This Airline in Nepal Flew Passengers to the Wrong Airport

A flight number change led a Buddha Air plane to fly in the opposite direction.

Tribhuwan International Airport
Photo: Narayan Maharjan/NurPhoto via Getty

When the 69 passengers aboard Buddha Air’s flight U4505 landed in Pokhara, Nepal, last Friday, they were shocked. After all, when they boarded the flight at Kathmandu's Tribhuvan International Airport, they had expected to fly to Janakpur — the exact opposite direction from the capital, The Kathmandu Post reported.

Janakpur is normally a 30-minute flight southeast from Kathmandu, while Pokhara is about a 30-minute flight northwest. The cities are about 158 miles apart.

The local paper reported that there was “a lot of hustle and bustle at the domestic terminal” that day, paired with a “breezy afternoon” where the “weather was not quite favorable for the flights,” causing delays.

With all the factors in place, a quick change happened. “The weather was already causing flight delays, and to make up for the flying time, Buddha Air officials decided to fly to Pokhara first,” an airline official told The Kathmandu Post, explaining that they changed the flight number. “The difference in flight schedule between Janakpur and Pokhara was 15 to 20 minutes.”

At that point in time, the ground staff transferred the records of the 69 passengers from U4505 to U4607, which the air traffic controllers had cleared to fly to Pokhara. The problem was that no one informed the capital and co-pilot about the flight number swap. On top of that, the flight attendant announced on board that they were headed to Janakpur, the official told the paper.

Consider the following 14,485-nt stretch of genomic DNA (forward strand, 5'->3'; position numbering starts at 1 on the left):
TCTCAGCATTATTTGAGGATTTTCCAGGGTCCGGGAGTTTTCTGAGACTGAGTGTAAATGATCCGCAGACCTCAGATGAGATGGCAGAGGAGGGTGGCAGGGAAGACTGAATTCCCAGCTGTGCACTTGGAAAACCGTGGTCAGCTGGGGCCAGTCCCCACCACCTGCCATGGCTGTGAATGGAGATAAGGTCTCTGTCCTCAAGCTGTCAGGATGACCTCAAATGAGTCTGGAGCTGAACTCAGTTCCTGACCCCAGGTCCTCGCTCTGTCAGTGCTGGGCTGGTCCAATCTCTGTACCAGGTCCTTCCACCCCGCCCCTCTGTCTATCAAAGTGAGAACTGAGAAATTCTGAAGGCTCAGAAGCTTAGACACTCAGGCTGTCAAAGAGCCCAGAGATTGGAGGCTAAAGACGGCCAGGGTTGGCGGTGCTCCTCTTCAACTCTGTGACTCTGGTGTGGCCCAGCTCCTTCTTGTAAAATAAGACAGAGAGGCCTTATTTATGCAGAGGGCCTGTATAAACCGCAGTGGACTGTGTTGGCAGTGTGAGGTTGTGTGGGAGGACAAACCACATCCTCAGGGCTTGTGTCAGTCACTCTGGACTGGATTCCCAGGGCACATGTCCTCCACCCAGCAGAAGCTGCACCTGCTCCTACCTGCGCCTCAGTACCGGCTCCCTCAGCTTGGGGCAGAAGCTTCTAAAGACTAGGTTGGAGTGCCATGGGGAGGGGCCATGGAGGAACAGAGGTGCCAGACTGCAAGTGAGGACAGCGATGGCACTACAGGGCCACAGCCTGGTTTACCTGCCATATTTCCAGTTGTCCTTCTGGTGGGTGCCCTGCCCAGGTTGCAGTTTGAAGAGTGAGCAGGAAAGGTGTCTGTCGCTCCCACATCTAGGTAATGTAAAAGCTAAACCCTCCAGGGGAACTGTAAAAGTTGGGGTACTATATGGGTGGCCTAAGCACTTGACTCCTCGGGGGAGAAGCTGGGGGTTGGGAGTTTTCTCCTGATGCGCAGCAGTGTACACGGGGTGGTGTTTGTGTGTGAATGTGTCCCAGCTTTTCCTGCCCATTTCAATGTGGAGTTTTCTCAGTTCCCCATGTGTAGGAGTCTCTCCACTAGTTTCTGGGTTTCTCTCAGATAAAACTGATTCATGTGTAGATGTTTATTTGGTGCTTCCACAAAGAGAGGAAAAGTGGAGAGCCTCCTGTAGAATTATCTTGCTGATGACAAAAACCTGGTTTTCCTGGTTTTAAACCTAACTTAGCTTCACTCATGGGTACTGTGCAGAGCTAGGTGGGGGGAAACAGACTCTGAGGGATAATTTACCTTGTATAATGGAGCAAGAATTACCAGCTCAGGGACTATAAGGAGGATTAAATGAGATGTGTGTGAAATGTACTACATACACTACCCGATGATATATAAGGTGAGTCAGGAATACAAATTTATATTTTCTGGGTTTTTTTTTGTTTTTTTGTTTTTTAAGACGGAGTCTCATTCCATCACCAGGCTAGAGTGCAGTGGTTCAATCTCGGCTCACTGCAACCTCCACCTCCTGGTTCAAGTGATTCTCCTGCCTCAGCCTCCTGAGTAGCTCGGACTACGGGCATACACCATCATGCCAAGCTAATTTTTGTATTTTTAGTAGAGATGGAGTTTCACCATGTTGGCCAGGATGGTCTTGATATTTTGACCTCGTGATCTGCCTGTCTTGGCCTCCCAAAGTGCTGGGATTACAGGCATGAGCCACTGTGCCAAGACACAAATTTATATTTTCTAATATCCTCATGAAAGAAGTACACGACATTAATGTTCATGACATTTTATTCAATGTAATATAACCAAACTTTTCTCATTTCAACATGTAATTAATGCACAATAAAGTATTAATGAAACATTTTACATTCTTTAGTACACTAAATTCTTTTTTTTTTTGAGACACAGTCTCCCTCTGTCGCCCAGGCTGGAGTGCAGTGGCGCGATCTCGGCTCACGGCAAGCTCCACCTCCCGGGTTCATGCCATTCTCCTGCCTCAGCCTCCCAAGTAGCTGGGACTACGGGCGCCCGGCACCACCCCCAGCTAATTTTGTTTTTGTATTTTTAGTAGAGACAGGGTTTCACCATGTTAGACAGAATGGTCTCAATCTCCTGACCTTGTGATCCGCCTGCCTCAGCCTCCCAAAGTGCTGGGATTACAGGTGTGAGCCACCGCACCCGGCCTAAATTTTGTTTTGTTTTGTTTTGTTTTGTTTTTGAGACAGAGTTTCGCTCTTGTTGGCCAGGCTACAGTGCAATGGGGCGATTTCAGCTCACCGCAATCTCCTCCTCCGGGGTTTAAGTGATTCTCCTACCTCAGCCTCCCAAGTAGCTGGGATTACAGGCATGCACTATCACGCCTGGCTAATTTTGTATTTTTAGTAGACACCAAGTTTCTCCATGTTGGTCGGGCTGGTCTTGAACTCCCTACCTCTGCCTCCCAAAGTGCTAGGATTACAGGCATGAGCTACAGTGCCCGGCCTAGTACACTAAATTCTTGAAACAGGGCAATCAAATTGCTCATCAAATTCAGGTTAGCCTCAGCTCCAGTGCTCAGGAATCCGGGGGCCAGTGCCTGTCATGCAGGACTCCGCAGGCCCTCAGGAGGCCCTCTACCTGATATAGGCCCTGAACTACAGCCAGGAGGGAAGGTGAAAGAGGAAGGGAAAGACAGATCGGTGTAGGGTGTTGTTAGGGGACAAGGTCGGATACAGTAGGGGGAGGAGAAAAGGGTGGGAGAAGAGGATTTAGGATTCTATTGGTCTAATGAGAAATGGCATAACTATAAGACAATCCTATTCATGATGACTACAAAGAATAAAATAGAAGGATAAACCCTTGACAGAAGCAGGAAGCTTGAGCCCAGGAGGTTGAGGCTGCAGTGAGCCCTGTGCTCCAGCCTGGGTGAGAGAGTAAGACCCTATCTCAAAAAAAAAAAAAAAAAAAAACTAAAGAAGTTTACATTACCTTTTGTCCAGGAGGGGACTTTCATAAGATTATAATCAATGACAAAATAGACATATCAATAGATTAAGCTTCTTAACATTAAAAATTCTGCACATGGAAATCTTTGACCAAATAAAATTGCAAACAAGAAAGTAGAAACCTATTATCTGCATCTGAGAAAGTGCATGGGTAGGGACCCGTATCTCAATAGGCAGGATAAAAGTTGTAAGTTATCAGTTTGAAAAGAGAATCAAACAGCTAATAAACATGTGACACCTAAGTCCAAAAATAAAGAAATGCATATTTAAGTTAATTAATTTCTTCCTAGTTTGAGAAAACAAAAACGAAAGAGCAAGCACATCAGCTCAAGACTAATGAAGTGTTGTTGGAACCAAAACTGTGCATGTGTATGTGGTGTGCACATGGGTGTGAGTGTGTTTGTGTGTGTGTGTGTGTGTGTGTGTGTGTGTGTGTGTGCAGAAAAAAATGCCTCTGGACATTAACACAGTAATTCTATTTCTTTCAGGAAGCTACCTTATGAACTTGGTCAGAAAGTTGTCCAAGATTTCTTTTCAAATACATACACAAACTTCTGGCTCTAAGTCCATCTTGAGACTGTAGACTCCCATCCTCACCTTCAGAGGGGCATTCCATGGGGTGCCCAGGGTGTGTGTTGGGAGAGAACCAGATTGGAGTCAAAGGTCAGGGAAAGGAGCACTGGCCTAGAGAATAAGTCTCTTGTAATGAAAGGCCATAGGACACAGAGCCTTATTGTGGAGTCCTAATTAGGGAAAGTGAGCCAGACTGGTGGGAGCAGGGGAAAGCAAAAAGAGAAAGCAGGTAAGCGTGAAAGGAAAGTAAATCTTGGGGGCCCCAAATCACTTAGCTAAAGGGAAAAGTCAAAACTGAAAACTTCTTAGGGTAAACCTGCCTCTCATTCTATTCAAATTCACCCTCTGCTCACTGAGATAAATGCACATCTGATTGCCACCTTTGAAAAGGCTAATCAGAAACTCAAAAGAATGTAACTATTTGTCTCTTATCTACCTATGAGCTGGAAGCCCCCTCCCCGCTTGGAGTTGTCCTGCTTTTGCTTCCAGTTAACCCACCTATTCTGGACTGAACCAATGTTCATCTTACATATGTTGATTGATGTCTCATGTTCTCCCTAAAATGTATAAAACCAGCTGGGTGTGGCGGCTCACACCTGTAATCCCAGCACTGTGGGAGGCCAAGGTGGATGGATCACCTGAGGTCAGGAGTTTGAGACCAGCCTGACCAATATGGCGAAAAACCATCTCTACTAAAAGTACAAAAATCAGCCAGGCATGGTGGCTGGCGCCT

“There was miscommunication between the ground staff and the pilots,” the official explained. “The flying pilots also did not look at the passengers’ manifest.”

The passengers were flown to their correct destination later in the day. An in-depth investigation is being launched to see exactly what went wrong, Buddha Air’s managing director, Birendra Bahadur Basnet, told the paper, saying that the “paperwork was fine.”

“There were weather conditions also, so the pilots were more focused on flying,” Basnet said. “It’s an occupational error... or a human error, you can say. Though such errors cause losses to the organization, it has nothing to do with the safety issue. Our internal committee will recommend an appropriate system not to repeat the mistake in the future.”

Landing at the wrong airport isn’t completely unusual. In 2012, a Sriwijaya Air flight bound for Minangkabau International Airport landed in Padang’s Tabing Airport about five miles away in Indonesia, while a 2014 Southwest Airlines flight to Missouri’s Branson Airport ended up at Graham Clark Downtown Airport nine miles away. While those were just a few miles away, last year, a British Airways flight departing London City Airport for Dusseldorf, Germany, ended up in Edinburgh, Scotland — not even in the same direction or the same country.

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